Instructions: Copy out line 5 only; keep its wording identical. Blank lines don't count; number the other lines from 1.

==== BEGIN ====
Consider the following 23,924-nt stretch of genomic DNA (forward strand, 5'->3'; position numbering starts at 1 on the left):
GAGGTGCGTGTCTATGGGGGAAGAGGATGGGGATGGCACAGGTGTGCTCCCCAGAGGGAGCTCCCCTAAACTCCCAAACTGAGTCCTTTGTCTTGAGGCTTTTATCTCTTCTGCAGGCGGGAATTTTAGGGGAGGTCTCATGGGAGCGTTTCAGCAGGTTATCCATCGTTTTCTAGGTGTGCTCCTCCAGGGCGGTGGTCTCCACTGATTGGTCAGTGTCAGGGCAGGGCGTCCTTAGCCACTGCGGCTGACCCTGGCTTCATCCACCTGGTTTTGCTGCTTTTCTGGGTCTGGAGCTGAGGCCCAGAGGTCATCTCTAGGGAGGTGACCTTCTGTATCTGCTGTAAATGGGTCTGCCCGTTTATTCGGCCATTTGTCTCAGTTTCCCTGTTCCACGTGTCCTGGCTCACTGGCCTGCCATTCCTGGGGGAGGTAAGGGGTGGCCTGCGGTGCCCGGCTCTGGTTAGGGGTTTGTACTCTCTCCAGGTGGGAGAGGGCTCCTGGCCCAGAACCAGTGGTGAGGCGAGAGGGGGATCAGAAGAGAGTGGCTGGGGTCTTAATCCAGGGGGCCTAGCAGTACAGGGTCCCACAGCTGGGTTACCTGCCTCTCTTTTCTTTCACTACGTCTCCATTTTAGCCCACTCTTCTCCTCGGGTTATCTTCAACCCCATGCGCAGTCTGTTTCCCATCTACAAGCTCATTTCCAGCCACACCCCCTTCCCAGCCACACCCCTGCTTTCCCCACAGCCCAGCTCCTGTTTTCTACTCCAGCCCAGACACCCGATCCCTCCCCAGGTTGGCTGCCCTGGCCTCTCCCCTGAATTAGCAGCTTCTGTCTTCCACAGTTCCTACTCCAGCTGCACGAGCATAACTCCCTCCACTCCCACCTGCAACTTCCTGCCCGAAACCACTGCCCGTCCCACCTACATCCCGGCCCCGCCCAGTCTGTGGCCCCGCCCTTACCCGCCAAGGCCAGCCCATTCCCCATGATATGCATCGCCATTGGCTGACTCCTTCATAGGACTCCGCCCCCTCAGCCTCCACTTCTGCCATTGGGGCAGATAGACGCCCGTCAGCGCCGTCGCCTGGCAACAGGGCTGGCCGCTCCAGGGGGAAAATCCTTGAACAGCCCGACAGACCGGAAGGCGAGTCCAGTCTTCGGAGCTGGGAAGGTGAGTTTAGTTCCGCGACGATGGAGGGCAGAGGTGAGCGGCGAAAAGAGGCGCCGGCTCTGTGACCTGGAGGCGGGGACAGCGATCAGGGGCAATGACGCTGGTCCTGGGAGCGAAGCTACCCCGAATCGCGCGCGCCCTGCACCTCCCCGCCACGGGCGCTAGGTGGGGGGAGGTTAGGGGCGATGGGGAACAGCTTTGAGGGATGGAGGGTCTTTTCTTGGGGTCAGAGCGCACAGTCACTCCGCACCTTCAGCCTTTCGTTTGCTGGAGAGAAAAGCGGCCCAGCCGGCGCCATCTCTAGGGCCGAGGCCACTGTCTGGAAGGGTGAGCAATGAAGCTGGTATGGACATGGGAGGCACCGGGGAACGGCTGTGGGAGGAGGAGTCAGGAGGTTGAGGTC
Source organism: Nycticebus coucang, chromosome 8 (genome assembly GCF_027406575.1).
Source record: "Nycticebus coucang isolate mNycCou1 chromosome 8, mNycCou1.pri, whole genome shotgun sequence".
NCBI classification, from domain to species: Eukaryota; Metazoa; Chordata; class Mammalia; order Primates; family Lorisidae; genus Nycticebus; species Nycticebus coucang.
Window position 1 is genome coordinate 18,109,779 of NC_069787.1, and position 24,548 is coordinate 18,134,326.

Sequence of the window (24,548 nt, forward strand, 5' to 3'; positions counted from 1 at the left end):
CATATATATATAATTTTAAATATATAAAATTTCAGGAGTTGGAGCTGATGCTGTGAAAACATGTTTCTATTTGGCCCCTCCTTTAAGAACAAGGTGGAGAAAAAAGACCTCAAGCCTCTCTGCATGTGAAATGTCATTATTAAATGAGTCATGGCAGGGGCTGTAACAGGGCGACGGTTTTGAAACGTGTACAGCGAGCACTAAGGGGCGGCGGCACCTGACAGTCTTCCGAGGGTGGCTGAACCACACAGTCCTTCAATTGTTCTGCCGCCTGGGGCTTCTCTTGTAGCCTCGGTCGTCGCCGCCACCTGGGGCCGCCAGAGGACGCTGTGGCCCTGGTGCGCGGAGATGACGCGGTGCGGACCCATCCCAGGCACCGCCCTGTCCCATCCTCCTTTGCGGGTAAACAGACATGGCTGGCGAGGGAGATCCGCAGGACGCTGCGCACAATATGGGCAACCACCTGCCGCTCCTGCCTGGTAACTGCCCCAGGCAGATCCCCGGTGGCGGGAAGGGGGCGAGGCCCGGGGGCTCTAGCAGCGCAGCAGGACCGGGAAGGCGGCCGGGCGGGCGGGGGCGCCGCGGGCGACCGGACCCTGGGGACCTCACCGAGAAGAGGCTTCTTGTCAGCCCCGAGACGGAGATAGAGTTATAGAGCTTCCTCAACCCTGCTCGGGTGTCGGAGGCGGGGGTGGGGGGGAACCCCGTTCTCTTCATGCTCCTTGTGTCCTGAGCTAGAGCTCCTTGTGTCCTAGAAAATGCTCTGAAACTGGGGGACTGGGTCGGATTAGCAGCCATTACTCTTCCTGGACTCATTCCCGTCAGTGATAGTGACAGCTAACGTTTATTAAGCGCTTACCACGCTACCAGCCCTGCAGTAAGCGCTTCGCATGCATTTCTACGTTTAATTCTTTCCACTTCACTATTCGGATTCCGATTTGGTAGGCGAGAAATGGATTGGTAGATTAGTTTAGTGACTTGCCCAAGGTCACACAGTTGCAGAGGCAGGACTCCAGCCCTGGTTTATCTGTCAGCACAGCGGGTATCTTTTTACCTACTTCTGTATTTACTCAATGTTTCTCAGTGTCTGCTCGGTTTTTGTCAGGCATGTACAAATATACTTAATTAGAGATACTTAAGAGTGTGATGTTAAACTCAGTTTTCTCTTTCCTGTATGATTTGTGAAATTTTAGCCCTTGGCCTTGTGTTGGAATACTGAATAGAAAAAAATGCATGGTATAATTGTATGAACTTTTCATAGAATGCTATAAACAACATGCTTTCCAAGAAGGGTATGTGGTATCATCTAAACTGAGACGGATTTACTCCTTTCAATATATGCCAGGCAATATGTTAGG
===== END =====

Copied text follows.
NCBI classification, from domain to species: Eukaryota; Metazoa; Chordata; class Mammalia; order Primates; family Lorisidae; genus Nycticebus; species Nycticebus coucang.